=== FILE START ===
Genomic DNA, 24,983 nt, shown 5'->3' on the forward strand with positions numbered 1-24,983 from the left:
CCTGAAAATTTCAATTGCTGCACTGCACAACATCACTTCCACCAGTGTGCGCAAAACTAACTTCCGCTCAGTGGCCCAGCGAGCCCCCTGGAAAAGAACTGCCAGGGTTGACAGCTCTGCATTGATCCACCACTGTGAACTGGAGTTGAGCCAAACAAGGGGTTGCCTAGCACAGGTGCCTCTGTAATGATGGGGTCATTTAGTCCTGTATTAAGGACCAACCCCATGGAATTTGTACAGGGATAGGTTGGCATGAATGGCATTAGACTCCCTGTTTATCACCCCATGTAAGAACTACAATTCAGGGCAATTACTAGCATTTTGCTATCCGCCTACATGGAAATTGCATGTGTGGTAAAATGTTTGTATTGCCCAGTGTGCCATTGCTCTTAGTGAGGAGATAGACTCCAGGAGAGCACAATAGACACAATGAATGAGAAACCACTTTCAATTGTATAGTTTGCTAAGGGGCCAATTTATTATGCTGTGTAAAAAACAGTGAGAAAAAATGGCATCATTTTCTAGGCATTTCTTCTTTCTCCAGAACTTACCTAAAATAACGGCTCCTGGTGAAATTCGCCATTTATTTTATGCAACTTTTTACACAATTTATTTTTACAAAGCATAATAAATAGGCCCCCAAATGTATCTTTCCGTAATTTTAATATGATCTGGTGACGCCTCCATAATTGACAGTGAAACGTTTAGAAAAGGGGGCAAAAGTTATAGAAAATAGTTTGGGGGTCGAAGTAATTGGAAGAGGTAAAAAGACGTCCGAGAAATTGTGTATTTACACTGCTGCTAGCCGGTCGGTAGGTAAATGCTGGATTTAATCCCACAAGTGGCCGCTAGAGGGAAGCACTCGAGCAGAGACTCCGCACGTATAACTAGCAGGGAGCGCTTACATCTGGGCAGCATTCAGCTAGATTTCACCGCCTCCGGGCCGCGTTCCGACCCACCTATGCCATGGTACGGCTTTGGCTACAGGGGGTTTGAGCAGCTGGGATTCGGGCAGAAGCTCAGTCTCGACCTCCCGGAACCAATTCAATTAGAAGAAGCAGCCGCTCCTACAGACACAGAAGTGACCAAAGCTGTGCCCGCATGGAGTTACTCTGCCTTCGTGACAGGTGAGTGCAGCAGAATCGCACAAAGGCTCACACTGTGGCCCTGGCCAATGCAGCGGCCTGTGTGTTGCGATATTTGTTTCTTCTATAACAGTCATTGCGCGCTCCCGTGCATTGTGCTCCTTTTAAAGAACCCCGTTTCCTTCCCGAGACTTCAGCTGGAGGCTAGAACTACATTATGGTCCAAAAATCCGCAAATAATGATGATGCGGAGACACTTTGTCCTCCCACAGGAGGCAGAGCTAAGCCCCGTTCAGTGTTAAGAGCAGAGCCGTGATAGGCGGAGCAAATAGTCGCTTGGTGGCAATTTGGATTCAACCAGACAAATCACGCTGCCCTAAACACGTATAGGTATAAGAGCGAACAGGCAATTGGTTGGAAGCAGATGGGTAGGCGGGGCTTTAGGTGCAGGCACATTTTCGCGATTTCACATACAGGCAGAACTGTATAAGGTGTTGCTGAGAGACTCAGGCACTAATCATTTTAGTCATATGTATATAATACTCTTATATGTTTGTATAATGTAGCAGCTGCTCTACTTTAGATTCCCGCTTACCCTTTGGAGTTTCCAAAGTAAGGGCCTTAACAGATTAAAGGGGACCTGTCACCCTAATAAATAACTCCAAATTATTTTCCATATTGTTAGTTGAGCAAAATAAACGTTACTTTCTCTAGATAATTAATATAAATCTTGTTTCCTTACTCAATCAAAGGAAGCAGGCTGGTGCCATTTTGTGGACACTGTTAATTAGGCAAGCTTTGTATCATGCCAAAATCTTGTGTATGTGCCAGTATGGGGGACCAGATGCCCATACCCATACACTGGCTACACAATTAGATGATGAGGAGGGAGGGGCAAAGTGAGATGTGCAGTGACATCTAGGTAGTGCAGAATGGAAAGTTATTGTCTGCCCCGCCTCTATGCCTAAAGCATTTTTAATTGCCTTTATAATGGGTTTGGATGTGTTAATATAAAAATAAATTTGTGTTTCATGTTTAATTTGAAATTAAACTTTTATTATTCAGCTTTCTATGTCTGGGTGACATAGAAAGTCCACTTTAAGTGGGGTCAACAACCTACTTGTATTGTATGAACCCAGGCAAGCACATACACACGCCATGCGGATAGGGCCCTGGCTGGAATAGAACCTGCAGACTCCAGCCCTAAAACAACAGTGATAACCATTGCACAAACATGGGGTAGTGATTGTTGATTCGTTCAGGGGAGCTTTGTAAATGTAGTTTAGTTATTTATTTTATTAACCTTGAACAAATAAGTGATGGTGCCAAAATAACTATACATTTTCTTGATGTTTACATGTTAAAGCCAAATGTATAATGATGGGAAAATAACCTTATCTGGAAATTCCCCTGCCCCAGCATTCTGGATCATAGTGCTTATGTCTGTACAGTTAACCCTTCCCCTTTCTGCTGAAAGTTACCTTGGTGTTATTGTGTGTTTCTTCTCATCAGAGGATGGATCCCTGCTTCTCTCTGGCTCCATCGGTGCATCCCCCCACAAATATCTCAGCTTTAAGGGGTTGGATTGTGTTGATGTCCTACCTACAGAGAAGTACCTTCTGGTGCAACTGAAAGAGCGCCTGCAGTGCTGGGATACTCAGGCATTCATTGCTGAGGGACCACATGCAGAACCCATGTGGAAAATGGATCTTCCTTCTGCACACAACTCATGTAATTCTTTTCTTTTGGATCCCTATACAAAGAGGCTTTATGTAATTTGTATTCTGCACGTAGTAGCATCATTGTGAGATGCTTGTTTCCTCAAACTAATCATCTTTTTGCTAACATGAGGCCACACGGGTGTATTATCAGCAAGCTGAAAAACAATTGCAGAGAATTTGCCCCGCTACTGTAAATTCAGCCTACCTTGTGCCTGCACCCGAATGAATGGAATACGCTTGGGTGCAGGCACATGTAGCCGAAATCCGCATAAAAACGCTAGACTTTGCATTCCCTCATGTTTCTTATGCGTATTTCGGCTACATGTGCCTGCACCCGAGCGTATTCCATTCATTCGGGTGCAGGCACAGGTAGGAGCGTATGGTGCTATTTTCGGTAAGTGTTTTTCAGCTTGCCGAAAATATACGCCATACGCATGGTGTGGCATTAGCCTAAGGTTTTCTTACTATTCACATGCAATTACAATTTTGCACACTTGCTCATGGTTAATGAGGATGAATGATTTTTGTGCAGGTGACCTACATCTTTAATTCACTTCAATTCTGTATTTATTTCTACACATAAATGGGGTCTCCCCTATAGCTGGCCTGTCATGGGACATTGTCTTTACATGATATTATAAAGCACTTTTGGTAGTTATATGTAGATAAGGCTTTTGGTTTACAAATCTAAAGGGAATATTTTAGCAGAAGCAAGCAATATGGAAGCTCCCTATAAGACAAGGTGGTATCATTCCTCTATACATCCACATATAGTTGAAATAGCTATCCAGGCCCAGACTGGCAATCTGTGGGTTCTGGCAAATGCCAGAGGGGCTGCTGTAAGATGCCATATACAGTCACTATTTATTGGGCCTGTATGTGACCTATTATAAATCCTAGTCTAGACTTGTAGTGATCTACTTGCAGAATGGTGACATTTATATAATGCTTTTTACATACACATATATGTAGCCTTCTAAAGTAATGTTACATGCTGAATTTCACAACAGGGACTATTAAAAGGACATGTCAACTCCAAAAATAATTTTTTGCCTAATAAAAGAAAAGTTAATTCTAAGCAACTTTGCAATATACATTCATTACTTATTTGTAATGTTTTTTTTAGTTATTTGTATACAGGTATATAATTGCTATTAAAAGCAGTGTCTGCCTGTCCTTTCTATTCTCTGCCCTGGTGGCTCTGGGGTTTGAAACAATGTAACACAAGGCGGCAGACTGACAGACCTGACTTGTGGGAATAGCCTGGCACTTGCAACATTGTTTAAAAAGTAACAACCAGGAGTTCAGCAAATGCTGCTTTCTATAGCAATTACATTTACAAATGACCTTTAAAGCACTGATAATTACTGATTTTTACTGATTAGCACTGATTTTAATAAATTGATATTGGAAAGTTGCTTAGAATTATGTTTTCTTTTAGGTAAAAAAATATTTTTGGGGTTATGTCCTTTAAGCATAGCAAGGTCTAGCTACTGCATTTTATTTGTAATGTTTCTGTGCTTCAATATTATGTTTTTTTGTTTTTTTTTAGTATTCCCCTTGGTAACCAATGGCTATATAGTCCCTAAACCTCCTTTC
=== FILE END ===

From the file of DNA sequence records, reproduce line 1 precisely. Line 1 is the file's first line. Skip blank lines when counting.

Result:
Genomic DNA, 24,983 nt, shown 5'->3' on the forward strand with positions numbered 1-24,983 from the left: